Bauhaus Staircase (100%)
As Richard Evans recounts in his book Listening To The Music The Machines Make: Inventing Electronic Pop 1978–1983, Orchestral Manoeuvres In The Dark’s one-time label boss Carol Wilson once claimed, “We always said they didn’t know whether they wanted to be Joy Division or Abba!” Four and a half decades after forming, Bauhaus Staircase makes it clear they still don’t.
This is, after all, the band that toyed with the idea of calling themselves Margaret Thatcher’s Afterbirth but whose vocalist Andy McCluskey went on to invent Atomic Kitten. The duo whose most famous song is a pop classic named after the US plane that dropped the atomic bomb on Hiroshima.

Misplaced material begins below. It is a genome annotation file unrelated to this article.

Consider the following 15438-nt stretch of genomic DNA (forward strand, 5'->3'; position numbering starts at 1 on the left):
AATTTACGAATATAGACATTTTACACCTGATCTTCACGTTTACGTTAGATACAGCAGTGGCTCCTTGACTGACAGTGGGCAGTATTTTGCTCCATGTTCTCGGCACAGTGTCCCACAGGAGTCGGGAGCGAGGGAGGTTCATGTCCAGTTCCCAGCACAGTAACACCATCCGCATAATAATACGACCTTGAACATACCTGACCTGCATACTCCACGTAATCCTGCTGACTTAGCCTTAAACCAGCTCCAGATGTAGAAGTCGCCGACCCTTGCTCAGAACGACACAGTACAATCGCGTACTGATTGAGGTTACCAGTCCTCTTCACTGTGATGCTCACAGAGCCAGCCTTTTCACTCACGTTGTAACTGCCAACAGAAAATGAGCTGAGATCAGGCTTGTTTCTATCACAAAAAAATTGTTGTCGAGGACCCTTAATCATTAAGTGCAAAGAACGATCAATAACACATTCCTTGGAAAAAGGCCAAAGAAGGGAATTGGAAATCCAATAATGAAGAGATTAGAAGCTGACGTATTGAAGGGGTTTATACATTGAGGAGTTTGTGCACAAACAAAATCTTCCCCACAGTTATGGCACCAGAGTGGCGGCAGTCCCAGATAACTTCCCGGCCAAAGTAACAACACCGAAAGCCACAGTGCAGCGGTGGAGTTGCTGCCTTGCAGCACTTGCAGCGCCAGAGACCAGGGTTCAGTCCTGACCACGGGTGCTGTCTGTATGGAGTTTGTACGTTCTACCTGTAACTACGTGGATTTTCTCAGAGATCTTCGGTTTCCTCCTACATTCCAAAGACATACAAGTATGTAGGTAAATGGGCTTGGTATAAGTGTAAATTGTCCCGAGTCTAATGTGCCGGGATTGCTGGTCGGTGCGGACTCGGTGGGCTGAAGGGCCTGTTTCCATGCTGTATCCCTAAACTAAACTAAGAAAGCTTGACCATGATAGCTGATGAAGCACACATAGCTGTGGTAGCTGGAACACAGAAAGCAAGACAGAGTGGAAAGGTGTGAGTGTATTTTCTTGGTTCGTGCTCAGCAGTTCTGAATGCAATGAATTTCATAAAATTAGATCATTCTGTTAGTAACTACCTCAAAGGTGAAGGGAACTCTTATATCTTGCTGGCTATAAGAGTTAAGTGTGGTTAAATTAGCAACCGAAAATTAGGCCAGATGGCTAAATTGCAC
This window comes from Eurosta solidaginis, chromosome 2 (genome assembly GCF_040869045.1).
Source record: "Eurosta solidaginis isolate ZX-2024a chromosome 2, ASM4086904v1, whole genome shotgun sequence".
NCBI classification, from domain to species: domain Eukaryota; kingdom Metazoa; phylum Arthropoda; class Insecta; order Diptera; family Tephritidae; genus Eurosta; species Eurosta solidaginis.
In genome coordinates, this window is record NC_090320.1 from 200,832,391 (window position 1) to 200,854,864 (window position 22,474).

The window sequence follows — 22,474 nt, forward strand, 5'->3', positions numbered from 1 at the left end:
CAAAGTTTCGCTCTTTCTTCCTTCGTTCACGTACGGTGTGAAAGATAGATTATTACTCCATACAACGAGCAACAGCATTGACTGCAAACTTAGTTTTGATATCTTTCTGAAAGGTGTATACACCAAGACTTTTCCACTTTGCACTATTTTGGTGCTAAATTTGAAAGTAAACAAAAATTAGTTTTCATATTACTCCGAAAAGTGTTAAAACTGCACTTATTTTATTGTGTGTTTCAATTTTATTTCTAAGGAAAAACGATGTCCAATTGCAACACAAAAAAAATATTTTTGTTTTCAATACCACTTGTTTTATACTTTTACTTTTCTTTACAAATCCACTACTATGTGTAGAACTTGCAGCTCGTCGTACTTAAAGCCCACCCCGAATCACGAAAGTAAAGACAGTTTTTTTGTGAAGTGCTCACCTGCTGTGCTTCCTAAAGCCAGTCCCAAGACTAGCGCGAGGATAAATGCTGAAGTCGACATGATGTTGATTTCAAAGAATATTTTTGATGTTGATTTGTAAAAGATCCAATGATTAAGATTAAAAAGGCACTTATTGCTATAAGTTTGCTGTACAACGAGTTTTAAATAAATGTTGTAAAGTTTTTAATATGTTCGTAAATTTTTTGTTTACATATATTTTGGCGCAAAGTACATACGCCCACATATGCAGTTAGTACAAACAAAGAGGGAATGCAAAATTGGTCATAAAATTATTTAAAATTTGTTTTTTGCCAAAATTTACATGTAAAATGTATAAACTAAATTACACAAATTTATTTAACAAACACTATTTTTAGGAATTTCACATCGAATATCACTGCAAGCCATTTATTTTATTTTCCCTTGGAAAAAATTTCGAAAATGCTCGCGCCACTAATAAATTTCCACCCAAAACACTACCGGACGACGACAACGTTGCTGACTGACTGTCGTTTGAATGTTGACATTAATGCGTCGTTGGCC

The dark has got darker since OMD’s previous album, 2017’s The Punishment Of Luxury, and Anthropocene and Evolution Of Species are bleak Kraftwerkian cyberpop predictions of a human-free future, while Veruschka stylishly evokes a chilly, grey Eastern European city (no, not Vienna).
It’s immediately followed, however, by the light relief of the Goldfrappy electro-glam of Slow Train, and elsewhere there are defiant declarations of resilience in the face of adversity. “Together we can stand against that fatal drowning tide,” McCluskey insists on Aphrodite’s Favourite Child. Here’s hoping resistance isn’t futile after all.
words BEN WOOLHEAD